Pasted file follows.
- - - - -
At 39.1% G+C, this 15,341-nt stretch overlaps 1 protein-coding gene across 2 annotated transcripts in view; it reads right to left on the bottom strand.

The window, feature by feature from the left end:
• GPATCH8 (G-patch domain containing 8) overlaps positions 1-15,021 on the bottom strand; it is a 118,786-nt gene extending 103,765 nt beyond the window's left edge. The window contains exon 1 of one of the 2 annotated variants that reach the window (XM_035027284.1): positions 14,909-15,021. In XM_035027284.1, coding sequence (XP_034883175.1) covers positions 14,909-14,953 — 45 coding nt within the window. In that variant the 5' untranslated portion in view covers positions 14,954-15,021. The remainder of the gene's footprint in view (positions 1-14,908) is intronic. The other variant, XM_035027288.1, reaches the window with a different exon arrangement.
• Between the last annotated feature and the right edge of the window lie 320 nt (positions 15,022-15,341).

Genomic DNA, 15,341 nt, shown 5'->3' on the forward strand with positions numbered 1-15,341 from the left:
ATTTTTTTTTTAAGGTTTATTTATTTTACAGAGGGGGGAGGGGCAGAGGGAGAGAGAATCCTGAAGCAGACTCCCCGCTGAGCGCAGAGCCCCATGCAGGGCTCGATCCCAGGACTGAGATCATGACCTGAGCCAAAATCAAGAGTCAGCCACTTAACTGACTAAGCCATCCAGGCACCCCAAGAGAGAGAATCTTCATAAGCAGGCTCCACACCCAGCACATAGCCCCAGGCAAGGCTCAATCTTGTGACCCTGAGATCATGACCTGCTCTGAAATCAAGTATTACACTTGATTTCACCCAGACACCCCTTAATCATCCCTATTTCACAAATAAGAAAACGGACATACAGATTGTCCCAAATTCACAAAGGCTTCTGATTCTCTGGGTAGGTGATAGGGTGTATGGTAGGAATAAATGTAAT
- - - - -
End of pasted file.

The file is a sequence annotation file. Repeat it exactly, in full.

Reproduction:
At 39.1% G+C, this 15,341-nt stretch overlaps 1 protein-coding gene across 2 annotated transcripts in view; it reads right to left on the bottom strand.

The window, feature by feature from the left end:
• GPATCH8 (G-patch domain containing 8) overlaps positions 1-15,021 on the bottom strand; it is a 118,786-nt gene extending 103,765 nt beyond the window's left edge. The window contains exon 1 of one of the 2 annotated variants that reach the window (XM_035027284.1): positions 14,909-15,021. In XM_035027284.1, coding sequence (XP_034883175.1) covers positions 14,909-14,953 — 45 coding nt within the window. In that variant the 5' untranslated portion in view covers positions 14,954-15,021. The remainder of the gene's footprint in view (positions 1-14,908) is intronic. The other variant, XM_035027288.1, reaches the window with a different exon arrangement.
• Between the last annotated feature and the right edge of the window lie 320 nt (positions 15,022-15,341).

Genomic DNA, 15,341 nt, shown 5'->3' on the forward strand with positions numbered 1-15,341 from the left:
ATTTTTTTTTTAAGGTTTATTTATTTTACAGAGGGGGGAGGGGCAGAGGGAGAGAGAATCCTGAAGCAGACTCCCCGCTGAGCGCAGAGCCCCATGCAGGGCTCGATCCCAGGACTGAGATCATGACCTGAGCCAAAATCAAGAGTCAGCCACTTAACTGACTAAGCCATCCAGGCACCCCAAGAGAGAGAATCTTCATAAGCAGGCTCCACACCCAGCACATAGCCCCAGGCAAGGCTCAATCTTGTGACCCTGAGATCATGACCTGCTCTGAAATCAAGTATTACACTTGATTTCACCCAGACACCCCTTAATCATCCCTATTTCACAAATAAGAAAACGGACATACAGATTGTCCCAAATTCACAAAGGCTTCTGATTCTCTGGGTAGGTGATAGGGTGTATGGTAGGAATAAATGTAAT